As a novelist, what do you do when you’ve revealed your hand so early on? Valtraute’s composite husband provides wonderful tragicomic absurdity, from a seedy slapstick scene, vaguely reminiscent of a bawdy English restoration comedy, in which he tries to convince Valtraute that his lower half is indeed Eberhart’s (‘Madame, come, come closer! Your soft hands have the opportunity to find tangible proof’) to a discussion in which Cagliostro suggests that grafting the heads of decorated generals onto ‘youths and men of the lower classes’ might be a viable step ‘towards the equalisation of humanity’. But as the story continues to unfold, Flesh-Coloured Dominoes becomes a different novel altogether. The potency of that mutant image – which, contrary to the claim made on the blurb, strikes me as owing more to Bakhtin than the Surrealists – is never again achieved in Valtruate’s narrative, which becomes less intriguing, more taxing, and at times dangerously convoluted. There is a sense, sometimes pleasant, sometimes jarring, that reading this novel is like engaging in a game of dominoes with the author himself. It feels collaborative, up until the very moment when Skujiņš decides to leave you in the dust.

The second strand of the novel focuses on the coming-of-age of our first-person narrator during the Second World War, and his relationship with his de facto parents: his Grandfather and the baroness Johanna. Skujiņš skilfully alludes to the horrors of Nazi occupation (during which almost the entire Jewish population of Latvia was wiped out) through the gaze of the narrator, who is initially uncomprehending but soon becomes worldly. Even though the two stories appear to be poles apart – one carnivalesque, the other realist – they both serve to reflect the emergence of a Latvian self-image. The former asks what physical attributes make a person a person, while the latter asks what makes a Latvian a Latvian.

When, at the start of the war, Johanna is ordered to be repatriated to Germany through the Nazi-Soviet population transfers, a complex series of events take place involving the discovery of a Jewish ancestor, Johanna’s subsequent arrest by the Gestapo, and her eventual release on the basis of a genealogical technicality. Here Skujiņš is at his more vehement, taking aim at the stupidity of the Nazi project and its attempts to divide people based on bloodlines. For Grandfather – perhaps the closest thing in the novel to a mouthpiece for Skujiņš himself – Johanna’s tribulations show that nationality is not bestowed by genetics but forged through shared experiences. And how could it not be in a country that spent the 20th century being tossed like a chew-toy between Soviet authoritarianism and Nazi terror? For the characters in Flesh-Coloured Dominoes, the German invasion feels hopelessly predictable: ‘There’s nothing to make of it’, Grandfather remarks. ‘Out of one pair of claws and right into another. We got to know one psychopath, God help us survive the next.’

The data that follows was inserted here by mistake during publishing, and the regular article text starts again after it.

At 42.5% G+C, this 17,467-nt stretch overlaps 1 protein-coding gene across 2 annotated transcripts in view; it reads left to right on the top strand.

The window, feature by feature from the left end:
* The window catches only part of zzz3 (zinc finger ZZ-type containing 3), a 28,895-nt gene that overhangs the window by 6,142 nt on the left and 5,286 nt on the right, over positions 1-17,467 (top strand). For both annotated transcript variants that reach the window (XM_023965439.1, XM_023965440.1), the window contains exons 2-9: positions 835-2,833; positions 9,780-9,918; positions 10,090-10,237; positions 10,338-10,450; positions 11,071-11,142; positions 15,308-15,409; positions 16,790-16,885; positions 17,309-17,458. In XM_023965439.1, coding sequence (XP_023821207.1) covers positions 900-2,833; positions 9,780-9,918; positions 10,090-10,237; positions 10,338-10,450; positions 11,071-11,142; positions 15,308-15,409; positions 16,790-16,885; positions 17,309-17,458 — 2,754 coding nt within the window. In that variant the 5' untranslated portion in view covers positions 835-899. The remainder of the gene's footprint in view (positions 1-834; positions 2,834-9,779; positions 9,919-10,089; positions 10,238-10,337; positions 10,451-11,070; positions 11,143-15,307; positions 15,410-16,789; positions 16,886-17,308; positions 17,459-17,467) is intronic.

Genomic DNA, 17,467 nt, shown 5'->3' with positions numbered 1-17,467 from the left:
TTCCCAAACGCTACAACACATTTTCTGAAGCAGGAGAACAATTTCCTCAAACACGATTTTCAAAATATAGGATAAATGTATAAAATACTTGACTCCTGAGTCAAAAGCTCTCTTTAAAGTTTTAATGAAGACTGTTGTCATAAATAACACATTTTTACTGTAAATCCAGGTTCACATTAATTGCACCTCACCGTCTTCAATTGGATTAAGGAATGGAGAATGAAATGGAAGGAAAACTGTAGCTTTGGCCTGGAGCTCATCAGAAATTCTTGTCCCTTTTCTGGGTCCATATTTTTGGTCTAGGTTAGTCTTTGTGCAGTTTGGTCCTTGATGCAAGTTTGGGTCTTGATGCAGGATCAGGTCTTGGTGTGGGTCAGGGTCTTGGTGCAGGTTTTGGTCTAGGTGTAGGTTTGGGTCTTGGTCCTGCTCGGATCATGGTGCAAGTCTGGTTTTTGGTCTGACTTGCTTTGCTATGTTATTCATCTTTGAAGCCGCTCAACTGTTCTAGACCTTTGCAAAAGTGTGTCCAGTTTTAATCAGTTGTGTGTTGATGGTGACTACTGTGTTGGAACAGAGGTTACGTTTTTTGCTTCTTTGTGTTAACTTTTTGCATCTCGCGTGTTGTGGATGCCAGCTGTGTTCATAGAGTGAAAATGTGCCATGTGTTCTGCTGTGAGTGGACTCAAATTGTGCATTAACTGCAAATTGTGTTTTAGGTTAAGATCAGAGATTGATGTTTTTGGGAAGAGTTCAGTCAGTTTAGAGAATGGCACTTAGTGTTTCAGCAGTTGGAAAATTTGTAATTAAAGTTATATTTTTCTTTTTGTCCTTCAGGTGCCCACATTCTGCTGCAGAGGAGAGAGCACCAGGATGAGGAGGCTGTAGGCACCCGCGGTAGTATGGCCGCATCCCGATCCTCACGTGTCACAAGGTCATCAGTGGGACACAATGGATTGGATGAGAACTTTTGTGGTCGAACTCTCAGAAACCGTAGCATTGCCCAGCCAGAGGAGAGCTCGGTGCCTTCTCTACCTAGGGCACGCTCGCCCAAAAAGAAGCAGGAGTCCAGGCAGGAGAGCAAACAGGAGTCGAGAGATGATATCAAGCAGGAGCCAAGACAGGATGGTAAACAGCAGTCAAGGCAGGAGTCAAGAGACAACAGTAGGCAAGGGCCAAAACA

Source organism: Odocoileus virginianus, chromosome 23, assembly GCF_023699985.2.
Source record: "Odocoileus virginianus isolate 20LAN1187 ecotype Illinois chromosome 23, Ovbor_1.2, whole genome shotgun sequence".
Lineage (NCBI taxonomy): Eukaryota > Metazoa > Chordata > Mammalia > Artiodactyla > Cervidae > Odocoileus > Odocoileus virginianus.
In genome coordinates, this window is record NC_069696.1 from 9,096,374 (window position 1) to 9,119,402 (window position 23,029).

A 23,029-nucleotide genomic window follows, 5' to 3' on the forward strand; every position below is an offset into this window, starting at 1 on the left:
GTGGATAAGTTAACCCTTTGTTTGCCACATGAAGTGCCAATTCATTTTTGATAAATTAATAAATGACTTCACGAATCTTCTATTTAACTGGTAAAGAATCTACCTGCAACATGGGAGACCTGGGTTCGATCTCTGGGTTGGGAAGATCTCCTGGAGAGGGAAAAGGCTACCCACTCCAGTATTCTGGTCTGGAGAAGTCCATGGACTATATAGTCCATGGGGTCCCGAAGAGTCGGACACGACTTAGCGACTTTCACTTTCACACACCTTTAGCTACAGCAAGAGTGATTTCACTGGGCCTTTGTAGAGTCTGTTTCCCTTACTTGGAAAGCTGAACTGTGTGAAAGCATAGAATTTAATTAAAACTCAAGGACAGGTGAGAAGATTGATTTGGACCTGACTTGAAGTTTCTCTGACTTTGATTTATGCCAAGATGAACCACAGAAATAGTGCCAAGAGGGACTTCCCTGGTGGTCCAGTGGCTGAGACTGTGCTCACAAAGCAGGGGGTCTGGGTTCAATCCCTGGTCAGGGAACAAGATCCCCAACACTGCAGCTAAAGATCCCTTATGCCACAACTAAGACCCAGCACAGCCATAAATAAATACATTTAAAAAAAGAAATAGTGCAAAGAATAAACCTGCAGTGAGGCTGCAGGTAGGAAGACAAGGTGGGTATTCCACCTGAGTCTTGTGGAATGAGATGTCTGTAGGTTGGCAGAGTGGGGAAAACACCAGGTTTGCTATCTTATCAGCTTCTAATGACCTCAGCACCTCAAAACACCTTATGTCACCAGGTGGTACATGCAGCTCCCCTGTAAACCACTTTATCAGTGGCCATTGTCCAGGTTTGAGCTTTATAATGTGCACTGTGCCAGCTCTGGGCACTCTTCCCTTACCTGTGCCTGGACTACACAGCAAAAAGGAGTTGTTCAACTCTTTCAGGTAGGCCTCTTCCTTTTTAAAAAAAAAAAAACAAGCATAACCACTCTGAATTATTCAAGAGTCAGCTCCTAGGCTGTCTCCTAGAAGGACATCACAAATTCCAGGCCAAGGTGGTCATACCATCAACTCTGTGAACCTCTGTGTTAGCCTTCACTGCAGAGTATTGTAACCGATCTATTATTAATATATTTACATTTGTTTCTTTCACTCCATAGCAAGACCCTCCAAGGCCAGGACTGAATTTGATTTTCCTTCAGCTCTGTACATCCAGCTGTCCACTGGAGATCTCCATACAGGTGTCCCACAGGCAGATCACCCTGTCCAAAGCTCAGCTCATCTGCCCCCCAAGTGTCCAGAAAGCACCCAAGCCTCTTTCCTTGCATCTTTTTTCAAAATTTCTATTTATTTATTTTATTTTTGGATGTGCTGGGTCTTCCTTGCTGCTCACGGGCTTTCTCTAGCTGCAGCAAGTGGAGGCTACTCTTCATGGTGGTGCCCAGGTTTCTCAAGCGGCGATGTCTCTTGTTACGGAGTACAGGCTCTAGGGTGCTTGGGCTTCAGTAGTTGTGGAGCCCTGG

There’s no doubt that Skujiņš is a powerful writer, and Flesh-Coloured Dominoes is a clever, intricate novel, with flashes of comic brilliance in both of its stories. It suffers from this intricacy though; neither the tender relationship between grandfather and grandson nor the emotional intensity of their experiences of war is given enough breathing space, trapped instead beneath the weight of tricksy metafictional machinations and meandering historical detail. Skujiņš seems to want us to take his ruminations seriously, but when so much of his novel is smoke and mirrors, it’s a hard ask.

Review by Michael Delgado.

Flesh-Coloured Dominoes is out now and available from all good booksellers. To buy the book, visit Arcadia Books’ website.